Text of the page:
Trump’s bracing clarity on terrorism

Sissi’s use of the word “impossible” was understandable. The optics in Riyadh, Saudi Arabia, where Trump gave his principal address, might have seemed implausible even a few weeks ago. But it happened: The rulers of 50 Arab nations gathered in one place to applaud an American President’s exhortations against Islamist “extremism.”

Even Trump’s domestic critics sounded impressed, with news reports citing the President’s “measured tone” and CNN’s Fareed Zakaria extending his ultimate compliment: The Trump speech was one former President Barack Obama could have given. Except on that point, he couldn’t have been more wrong.

In fact, the starkness of the Obama-Trump contrast was one most commentators noticed. While Obama’s 2009 trip to the Mideast featured a Cairo speech famous for its accommodationism toward Iran and mea culpas about America’s role in the world, Trump’s text showed none of the same mewling rhetoric. In Riyadh, he opted instead for an extended treatment of Islamic extremism, the frequent use of the word “evil” in speaking to the terrorists’ ideology and motivations, and a laserlike focus on Iran as an outlaw regime and chief breeding ground of Mideast mayhem.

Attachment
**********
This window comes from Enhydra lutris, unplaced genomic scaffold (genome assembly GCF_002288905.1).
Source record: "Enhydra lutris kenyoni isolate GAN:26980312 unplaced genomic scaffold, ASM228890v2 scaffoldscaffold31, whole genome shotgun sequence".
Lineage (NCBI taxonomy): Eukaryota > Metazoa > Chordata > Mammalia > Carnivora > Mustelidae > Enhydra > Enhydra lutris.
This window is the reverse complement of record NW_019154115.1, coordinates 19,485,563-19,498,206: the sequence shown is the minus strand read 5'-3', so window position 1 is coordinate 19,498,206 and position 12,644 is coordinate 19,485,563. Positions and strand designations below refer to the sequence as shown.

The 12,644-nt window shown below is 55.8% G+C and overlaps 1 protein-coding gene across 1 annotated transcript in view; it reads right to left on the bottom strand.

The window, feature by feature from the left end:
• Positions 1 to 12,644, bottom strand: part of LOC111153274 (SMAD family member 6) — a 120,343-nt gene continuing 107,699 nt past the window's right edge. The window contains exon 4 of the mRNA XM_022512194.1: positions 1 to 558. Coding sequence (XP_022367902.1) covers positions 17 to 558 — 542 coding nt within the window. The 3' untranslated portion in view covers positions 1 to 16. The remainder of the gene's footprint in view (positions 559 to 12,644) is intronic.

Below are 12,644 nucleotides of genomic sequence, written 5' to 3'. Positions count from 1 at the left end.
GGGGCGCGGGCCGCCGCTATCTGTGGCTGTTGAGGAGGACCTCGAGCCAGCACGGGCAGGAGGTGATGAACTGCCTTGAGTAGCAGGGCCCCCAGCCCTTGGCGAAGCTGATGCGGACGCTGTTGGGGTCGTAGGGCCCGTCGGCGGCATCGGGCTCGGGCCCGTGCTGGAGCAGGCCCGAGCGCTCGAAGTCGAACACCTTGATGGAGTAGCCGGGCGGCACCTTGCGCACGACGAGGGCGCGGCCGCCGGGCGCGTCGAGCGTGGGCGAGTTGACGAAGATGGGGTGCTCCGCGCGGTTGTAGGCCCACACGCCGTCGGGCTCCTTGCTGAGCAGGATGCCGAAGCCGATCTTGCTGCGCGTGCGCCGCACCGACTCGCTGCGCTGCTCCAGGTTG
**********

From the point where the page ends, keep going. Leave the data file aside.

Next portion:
We should all appreciate the fact that we now have a President who is straightforward that he’s at war with radical Islamists, a fact he’s not going to soft-pedal.

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